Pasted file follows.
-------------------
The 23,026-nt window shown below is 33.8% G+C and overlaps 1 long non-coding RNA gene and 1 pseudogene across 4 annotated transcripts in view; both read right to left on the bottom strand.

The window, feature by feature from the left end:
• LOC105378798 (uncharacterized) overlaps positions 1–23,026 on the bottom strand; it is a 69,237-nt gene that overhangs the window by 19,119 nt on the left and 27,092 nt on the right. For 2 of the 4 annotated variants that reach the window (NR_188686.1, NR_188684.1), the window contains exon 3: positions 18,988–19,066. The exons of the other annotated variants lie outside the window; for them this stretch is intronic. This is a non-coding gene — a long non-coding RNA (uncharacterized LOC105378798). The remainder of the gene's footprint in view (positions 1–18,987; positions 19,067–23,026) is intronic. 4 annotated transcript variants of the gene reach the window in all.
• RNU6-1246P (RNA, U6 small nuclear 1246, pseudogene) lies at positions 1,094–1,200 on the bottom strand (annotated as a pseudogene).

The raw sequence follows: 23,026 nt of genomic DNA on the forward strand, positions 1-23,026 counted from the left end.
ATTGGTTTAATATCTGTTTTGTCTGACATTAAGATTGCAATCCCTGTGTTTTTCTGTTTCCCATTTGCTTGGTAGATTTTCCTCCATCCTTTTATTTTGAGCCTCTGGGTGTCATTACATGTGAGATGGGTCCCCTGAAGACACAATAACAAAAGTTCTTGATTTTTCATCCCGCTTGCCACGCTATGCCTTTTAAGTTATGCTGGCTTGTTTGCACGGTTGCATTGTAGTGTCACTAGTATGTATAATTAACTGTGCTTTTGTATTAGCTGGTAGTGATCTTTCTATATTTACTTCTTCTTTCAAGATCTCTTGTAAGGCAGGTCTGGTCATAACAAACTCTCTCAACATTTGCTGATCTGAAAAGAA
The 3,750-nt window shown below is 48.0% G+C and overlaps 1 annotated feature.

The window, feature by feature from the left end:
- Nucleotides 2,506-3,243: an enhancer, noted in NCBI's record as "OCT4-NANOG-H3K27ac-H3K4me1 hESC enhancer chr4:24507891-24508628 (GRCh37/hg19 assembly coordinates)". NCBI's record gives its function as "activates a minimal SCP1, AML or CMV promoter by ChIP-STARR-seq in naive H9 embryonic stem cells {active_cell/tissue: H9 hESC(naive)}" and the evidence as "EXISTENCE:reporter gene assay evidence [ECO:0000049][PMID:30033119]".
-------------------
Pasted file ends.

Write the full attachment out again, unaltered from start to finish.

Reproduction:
The 23,026-nt window shown below is 33.8% G+C and overlaps 1 long non-coding RNA gene and 1 pseudogene across 4 annotated transcripts in view; both read right to left on the bottom strand.

The window, feature by feature from the left end:
• LOC105378798 (uncharacterized) overlaps positions 1–23,026 on the bottom strand; it is a 69,237-nt gene that overhangs the window by 19,119 nt on the left and 27,092 nt on the right. For 2 of the 4 annotated variants that reach the window (NR_188686.1, NR_188684.1), the window contains exon 3: positions 18,988–19,066. The exons of the other annotated variants lie outside the window; for them this stretch is intronic. This is a non-coding gene — a long non-coding RNA (uncharacterized LOC105378798). The remainder of the gene's footprint in view (positions 1–18,987; positions 19,067–23,026) is intronic. 4 annotated transcript variants of the gene reach the window in all.
• RNU6-1246P (RNA, U6 small nuclear 1246, pseudogene) lies at positions 1,094–1,200 on the bottom strand (annotated as a pseudogene).

The raw sequence follows: 23,026 nt of genomic DNA on the forward strand, positions 1-23,026 counted from the left end.
ATTGGTTTAATATCTGTTTTGTCTGACATTAAGATTGCAATCCCTGTGTTTTTCTGTTTCCCATTTGCTTGGTAGATTTTCCTCCATCCTTTTATTTTGAGCCTCTGGGTGTCATTACATGTGAGATGGGTCCCCTGAAGACACAATAACAAAAGTTCTTGATTTTTCATCCCGCTTGCCACGCTATGCCTTTTAAGTTATGCTGGCTTGTTTGCACGGTTGCATTGTAGTGTCACTAGTATGTATAATTAACTGTGCTTTTGTATTAGCTGGTAGTGATCTTTCTATATTTACTTCTTCTTTCAAGATCTCTTGTAAGGCAGGTCTGGTCATAACAAACTCTCTCAACATTTGCTGATCTGAAAAGAA
The 3,750-nt window shown below is 48.0% G+C and overlaps 1 annotated feature.

The window, feature by feature from the left end:
- Nucleotides 2,506-3,243: an enhancer, noted in NCBI's record as "OCT4-NANOG-H3K27ac-H3K4me1 hESC enhancer chr4:24507891-24508628 (GRCh37/hg19 assembly coordinates)". NCBI's record gives its function as "activates a minimal SCP1, AML or CMV promoter by ChIP-STARR-seq in naive H9 embryonic stem cells {active_cell/tissue: H9 hESC(naive)}" and the evidence as "EXISTENCE:reporter gene assay evidence [ECO:0000049][PMID:30033119]".